London 2012 Olympics Most Watched for NBC

August 15, 2012

NBC have announced that the 2012 Games were the most-watched U.S. TV event in history, with a total of 219.4 million viewing at least part of the coverage, according to data from Nielsen.

That is up 2% from the No. 2-ranked Beijing Games four years ago and dwarfs the records for single broadcasts of major events. The Super Bowl, for example, has in recent years set ratings records with about 100 million total viewers.

The Olympics unfolded over 17 days and across multiple networks in the NBC family, a record-breaking 5,535 hours in all, so the company had plenty of time and channel space to rack up that Everest-sized total.

All of the top 10 “most-watched events” on Nielsen’s list consist of Olympics, and all were telecast on NBC except for the Lillehammer Games in 1994, which ran on CBS. For the purposes of the statistics books, Nielsen counts someone as a “viewer” if that person watched as little as six minutes of a telecast.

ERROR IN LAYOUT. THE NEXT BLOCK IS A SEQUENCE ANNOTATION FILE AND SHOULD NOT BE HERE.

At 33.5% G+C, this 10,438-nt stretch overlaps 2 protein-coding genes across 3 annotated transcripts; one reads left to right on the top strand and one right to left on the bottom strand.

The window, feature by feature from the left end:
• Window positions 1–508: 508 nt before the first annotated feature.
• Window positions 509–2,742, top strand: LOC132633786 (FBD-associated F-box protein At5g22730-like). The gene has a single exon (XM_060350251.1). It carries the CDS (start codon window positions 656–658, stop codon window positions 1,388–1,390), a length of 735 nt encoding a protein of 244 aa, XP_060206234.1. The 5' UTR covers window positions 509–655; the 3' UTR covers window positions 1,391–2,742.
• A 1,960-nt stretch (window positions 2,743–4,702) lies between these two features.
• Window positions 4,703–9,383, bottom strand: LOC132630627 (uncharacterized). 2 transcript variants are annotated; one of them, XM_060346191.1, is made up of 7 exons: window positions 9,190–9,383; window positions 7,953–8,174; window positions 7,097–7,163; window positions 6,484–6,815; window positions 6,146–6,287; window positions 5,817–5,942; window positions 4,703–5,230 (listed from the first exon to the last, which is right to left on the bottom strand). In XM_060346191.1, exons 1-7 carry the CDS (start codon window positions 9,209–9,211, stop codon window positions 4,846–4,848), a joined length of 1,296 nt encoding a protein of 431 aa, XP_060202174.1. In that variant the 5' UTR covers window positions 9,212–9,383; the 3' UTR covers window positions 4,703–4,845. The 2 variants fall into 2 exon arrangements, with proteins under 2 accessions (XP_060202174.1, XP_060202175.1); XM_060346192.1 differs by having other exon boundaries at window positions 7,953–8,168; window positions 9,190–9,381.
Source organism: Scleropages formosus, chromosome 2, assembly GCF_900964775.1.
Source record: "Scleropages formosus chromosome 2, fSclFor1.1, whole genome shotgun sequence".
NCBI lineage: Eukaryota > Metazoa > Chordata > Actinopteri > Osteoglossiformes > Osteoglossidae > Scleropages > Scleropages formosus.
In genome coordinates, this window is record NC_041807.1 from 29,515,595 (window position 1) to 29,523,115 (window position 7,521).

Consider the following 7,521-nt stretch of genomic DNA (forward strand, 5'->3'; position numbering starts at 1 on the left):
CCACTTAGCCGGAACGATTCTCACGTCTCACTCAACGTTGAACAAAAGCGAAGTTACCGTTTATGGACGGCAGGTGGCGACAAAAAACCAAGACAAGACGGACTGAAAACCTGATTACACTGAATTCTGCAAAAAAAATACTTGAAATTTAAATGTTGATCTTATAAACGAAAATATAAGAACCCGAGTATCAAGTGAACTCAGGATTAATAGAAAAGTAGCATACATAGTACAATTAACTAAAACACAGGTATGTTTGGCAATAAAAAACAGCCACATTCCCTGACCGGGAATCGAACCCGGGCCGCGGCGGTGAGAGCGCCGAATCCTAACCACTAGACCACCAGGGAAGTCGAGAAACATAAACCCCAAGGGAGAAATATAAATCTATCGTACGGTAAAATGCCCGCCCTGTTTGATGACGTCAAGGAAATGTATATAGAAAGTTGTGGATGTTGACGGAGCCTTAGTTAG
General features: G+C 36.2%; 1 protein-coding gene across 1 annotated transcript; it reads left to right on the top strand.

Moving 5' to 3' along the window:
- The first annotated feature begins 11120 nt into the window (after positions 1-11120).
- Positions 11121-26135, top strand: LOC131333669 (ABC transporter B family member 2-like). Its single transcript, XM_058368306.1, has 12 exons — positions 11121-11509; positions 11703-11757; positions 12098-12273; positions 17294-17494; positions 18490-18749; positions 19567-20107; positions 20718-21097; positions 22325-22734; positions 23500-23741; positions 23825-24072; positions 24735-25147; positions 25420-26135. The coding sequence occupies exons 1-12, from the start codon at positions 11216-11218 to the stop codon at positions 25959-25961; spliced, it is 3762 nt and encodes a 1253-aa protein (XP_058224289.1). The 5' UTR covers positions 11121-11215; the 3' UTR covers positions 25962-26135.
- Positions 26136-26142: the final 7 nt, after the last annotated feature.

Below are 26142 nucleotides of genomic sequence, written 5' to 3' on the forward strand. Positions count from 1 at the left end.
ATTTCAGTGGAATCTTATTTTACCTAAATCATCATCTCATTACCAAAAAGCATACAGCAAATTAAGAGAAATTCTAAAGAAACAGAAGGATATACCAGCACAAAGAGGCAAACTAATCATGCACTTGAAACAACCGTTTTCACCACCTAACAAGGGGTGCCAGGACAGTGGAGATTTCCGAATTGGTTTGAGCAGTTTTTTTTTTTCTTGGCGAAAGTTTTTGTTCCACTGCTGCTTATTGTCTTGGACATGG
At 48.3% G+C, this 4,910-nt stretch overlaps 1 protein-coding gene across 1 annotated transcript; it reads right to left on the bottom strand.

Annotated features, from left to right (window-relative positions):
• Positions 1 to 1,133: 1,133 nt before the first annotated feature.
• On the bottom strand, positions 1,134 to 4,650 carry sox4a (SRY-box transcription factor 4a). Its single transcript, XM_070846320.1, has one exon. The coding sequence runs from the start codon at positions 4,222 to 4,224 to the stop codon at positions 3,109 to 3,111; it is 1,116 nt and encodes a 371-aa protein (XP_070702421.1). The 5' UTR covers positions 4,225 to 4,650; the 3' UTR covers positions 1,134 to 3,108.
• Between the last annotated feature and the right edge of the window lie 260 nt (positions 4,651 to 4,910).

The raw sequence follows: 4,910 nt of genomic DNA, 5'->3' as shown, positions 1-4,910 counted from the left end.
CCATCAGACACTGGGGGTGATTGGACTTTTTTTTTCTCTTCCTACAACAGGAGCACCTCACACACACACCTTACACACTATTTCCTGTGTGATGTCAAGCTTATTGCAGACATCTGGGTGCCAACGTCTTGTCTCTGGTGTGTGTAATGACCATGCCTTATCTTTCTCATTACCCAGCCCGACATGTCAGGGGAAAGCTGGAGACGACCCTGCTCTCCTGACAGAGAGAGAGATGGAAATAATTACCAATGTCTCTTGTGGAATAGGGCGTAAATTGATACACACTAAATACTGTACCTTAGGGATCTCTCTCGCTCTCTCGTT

Even so, the numbers were impressive. Sunday’s closing ceremony with the Spice Girls, George Michael, Queen and other British pop acts gathered 31 million total viewers, the highest tally for a non-U.S. Olympics since the Montreal Games back in 1976.

That closely tracked with overall viewing of the Games on nights when athletics were the focus. The NBC broadcast prime-time packages – assailed by many fans for airing hours after the events took place – averaged 31.1 million viewers, far higher than the 27.7 million who turned up for Beijing.

The London Games were also a huge hit online – and in ways that reveal how the digital market is rapidly changing. A total of 57.1 million unique users viewed content online, up 10% compared with Beijing. But there were 10.1 million unique users on mobile devices, skyrocketing 55% compared with four years ago.

“For 17 days, NBCUniversal has surrounded the American viewer with the London Olympics, which have now become the most-watched event in U.S. television history,” NBC Sports Chairman Mark Lazarus wrote in a statement. “There are thousands of dedicated and talented people in London and New York who take great pride in being part of these historic games and this television milestone.”